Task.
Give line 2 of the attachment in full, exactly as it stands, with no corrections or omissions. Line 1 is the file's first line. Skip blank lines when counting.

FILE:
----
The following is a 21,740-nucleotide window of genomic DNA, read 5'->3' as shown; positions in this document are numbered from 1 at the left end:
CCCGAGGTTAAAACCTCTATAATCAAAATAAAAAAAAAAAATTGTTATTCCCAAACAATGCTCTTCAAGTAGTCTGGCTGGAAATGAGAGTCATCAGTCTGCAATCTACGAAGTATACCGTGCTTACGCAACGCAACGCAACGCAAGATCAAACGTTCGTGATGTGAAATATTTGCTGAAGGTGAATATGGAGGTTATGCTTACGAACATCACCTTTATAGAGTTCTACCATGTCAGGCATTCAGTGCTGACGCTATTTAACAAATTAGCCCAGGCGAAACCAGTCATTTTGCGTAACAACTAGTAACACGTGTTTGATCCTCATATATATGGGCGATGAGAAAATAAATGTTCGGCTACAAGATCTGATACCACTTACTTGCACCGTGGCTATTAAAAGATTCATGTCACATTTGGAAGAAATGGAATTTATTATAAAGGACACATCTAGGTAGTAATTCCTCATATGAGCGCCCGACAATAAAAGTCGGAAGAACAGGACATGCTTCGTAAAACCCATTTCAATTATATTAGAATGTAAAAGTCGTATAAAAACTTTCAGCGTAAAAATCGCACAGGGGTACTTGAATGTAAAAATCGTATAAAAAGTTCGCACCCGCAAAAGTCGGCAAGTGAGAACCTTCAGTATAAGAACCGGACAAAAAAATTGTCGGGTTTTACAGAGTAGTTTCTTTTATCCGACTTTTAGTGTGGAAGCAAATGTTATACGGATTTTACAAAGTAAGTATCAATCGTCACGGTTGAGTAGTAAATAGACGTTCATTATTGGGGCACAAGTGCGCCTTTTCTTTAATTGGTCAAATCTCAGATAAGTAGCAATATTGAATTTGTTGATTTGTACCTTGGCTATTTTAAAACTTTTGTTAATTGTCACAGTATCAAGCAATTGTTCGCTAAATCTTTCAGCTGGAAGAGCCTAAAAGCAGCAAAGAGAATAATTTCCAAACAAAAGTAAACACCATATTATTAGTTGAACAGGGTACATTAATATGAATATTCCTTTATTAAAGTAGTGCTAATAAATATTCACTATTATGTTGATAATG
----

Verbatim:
CCCGAGGTTAAAACCTCTATAATCAAAATAAAAAAAAAAAATTGTTATTCCCAAACAATGCTCTTCAAGTAGTCTGGCTGGAAATGAGAGTCATCAGTCTGCAATCTACGAAGTATACCGTGCTTACGCAACGCAACGCAACGCAAGATCAAACGTTCGTGATGTGAAATATTTGCTGAAGGTGAATATGGAGGTTATGCTTACGAACATCACCTTTATAGAGTTCTACCATGTCAGGCATTCAGTGCTGACGCTATTTAACAAATTAGCCCAGGCGAAACCAGTCATTTTGCGTAACAACTAGTAACACGTGTTTGATCCTCATATATATGGGCGATGAGAAAATAAATGTTCGGCTACAAGATCTGATACCACTTACTTGCACCGTGGCTATTAAAAGATTCATGTCACATTTGGAAGAAATGGAATTTATTATAAAGGACACATCTAGGTAGTAATTCCTCATATGAGCGCCCGACAATAAAAGTCGGAAGAACAGGACATGCTTCGTAAAACCCATTTCAATTATATTAGAATGTAAAAGTCGTATAAAAACTTTCAGCGTAAAAATCGCACAGGGGTACTTGAATGTAAAAATCGTATAAAAAGTTCGCACCCGCAAAAGTCGGCAAGTGAGAACCTTCAGTATAAGAACCGGACAAAAAAATTGTCGGGTTTTACAGAGTAGTTTCTTTTATCCGACTTTTAGTGTGGAAGCAAATGTTATACGGATTTTACAAAGTAAGTATCAATCGTCACGGTTGAGTAGTAAATAGACGTTCATTATTGGGGCACAAGTGCGCCTTTTCTTTAATTGGTCAAATCTCAGATAAGTAGCAATATTGAATTTGTTGATTTGTACCTTGGCTATTTTAAAACTTTTGTTAATTGTCACAGTATCAAGCAATTGTTCGCTAAATCTTTCAGCTGGAAGAGCCTAAAAGCAGCAAAGAGAATAATTTCCAAACAAAAGTAAACACCATATTATTAGTTGAACAGGGTACATTAATATGAATATTCCTTTATTAAAGTAGTGCTAATAAATATTCACTATTATGTTGATAATG